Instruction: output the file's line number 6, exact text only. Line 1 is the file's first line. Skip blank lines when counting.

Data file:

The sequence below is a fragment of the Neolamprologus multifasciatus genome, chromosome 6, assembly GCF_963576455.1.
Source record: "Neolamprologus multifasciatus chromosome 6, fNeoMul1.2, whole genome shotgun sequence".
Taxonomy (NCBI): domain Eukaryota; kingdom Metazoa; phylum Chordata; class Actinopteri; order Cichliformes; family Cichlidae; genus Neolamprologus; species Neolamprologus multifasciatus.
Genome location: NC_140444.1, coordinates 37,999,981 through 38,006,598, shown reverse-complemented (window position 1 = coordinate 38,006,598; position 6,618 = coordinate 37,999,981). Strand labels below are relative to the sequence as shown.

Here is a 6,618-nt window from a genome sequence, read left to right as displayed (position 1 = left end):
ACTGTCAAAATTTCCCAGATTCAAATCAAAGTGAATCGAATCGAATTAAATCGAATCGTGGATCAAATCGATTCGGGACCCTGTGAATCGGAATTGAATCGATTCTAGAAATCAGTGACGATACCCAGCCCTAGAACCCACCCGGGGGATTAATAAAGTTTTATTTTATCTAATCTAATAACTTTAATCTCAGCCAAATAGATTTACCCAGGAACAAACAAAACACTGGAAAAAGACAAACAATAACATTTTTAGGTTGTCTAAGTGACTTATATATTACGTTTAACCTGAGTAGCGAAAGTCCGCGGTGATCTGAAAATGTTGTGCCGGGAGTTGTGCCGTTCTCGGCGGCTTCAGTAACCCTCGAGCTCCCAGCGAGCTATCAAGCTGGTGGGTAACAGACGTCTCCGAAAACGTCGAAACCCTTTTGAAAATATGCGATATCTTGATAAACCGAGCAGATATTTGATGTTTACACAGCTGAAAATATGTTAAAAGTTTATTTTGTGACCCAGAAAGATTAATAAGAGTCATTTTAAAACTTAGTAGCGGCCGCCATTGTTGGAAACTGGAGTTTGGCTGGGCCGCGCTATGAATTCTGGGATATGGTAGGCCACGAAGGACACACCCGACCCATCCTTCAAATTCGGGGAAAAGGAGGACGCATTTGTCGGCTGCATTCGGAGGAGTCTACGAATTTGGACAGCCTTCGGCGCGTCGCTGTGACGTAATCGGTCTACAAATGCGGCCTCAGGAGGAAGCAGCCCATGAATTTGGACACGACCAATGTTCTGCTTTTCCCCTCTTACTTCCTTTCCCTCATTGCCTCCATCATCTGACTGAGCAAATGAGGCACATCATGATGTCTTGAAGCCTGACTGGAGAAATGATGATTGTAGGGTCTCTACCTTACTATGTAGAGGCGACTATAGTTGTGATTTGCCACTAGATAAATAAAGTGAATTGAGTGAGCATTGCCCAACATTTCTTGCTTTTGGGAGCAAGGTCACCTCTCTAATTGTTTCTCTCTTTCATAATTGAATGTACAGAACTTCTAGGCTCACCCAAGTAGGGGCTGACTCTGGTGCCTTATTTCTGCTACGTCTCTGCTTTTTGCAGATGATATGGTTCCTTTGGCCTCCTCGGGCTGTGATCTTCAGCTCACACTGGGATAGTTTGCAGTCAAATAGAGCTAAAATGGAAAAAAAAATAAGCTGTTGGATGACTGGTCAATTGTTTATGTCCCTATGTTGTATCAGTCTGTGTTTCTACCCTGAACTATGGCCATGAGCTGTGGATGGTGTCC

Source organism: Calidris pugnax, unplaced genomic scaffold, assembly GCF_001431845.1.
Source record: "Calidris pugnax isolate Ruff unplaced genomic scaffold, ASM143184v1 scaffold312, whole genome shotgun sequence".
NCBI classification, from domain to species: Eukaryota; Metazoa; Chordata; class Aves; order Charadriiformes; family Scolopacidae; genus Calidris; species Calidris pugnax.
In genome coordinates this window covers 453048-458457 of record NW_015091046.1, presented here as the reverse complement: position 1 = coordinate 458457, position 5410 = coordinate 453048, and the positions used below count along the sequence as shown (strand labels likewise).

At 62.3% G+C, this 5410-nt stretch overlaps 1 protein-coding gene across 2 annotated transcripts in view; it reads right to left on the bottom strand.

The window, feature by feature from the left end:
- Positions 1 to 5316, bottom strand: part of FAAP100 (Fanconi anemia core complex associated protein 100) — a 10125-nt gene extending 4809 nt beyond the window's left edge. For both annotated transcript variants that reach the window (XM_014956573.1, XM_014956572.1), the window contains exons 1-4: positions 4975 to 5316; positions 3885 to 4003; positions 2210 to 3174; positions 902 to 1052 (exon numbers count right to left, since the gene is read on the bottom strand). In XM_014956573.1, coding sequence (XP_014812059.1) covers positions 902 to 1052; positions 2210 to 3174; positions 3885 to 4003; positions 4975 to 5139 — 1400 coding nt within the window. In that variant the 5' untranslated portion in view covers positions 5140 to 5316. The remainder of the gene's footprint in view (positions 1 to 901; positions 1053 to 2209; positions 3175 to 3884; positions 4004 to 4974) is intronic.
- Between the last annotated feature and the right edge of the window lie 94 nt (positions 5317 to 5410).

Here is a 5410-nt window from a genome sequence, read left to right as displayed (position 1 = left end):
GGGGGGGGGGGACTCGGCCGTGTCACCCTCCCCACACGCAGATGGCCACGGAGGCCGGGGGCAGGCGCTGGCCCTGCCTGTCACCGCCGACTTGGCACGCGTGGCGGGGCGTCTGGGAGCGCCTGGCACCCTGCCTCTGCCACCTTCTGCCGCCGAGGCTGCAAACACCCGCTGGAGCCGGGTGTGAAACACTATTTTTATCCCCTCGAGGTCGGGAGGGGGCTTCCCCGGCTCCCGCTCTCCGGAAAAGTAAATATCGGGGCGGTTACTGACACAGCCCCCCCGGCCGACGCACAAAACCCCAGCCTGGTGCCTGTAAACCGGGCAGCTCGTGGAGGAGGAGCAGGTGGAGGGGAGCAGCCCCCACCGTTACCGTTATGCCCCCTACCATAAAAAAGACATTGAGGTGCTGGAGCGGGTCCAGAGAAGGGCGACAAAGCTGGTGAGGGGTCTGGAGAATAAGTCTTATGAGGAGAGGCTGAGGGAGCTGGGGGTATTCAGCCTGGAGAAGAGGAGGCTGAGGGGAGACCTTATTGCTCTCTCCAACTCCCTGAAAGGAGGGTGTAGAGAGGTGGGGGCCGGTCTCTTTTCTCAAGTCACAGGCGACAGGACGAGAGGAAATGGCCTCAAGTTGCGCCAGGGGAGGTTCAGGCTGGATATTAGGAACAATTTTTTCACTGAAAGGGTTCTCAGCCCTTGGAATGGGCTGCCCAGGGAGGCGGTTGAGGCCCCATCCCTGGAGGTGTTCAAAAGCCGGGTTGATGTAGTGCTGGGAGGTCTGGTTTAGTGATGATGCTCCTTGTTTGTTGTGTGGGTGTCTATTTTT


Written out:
ACTGTCAAAATTTCCCAGATTCAAATCAAAGTGAATCGAATCGAATTAAATCGAATCGTGGATCAAATCGATTCGGGACCCTGTGAATCGGAATTGAATCGATTCTAGAAATCAGTGACGATACCCAGCCCTAGAACCCACCCGGGGGATTAATAAAGTTTTATTTTATCTAATCTAATAACTTTAATCTCAGCCAAATAGATTTACCCAGGAACAAACAAAACACTGGAAAAAGACAAACAATAACATTTTTAGGTTGTCTAAGTGACTTATATATTACGTTTAACCTGAGTAGCGAAAGTCCGCGGTGATCTGAAAATGTTGTGCCGGGAGTTGTGCCGTTCTCGGCGGCTTCAGTAACCCTCGAGCTCCCAGCGAGCTATCAAGCTGGTGGGTAACAGACGTCTCCGAAAACGTCGAAACCCTTTTGAAAATATGCGATATCTTGATAAACCGAGCAGATATTTGATGTTTACACAGCTGAAAATATGTTAAAAGTTTATTTTGTGACCCAGAAAGATTAATAAGAGTCATTTTAAAACTTAGTAGCGGCCGCCATTGTTGGAAACTGGAGTTTGGCTGGGCCGCGCTATGAATTCTGGGATATGGTAGGCCACGAAGGACACACCCGACCCATCCTTCAAATTCGGGGAAAAGGAGGACGCATTTGTCGGCTGCATTCGGAGGAGTCTACGAATTTGGACAGCCTTCGGCGCGTCGCTGTGACGTAATCGGTCTACAAATGCGGCCTCAGGAGGAAGCAGCCCATGAATTTGGACACGACCAATGTTCTGCTTTTCCCCTCTTACTTCCTTTCCCTCATTGCCTCCATCATCTGACTGAGCAAATGAGGCACATCATGATGTCTTGAAGCCTGACTGGAGAAATGATGATTGTAGGGTCTCTACCTTACTATGTAGAGGCGACTATAGTTGTGATTTGCCACTAGATAAATAAAGTGAATTGAGTGAGCATTGCCCAACATTTCTTGCTTTTGGGAGCAAGGTCACCTCTCTAATTGTTTCTCTCTTTCATAATTGAATGTACAGAACTTCTAGGCTCACCCAAGTAGGGGCTGACTCTGGTGCCTTATTTCTGCTACGTCTCTGCTTTTTGCAGATGATATGGTTCCTTTGGCCTCCTCGGGCTGTGATCTTCAGCTCACACTGGGATAGTTTGCAGTCAAATAGAGCTAAAATGGAAAAAAAAATAAGCTGTTGGATGACTGGTCAATTGTTTATGTCCCTATGTTGTATCAGTCTGTGTTTCTACCCTGAACTATGGCCATGAGCTGTGGATGGTGTCC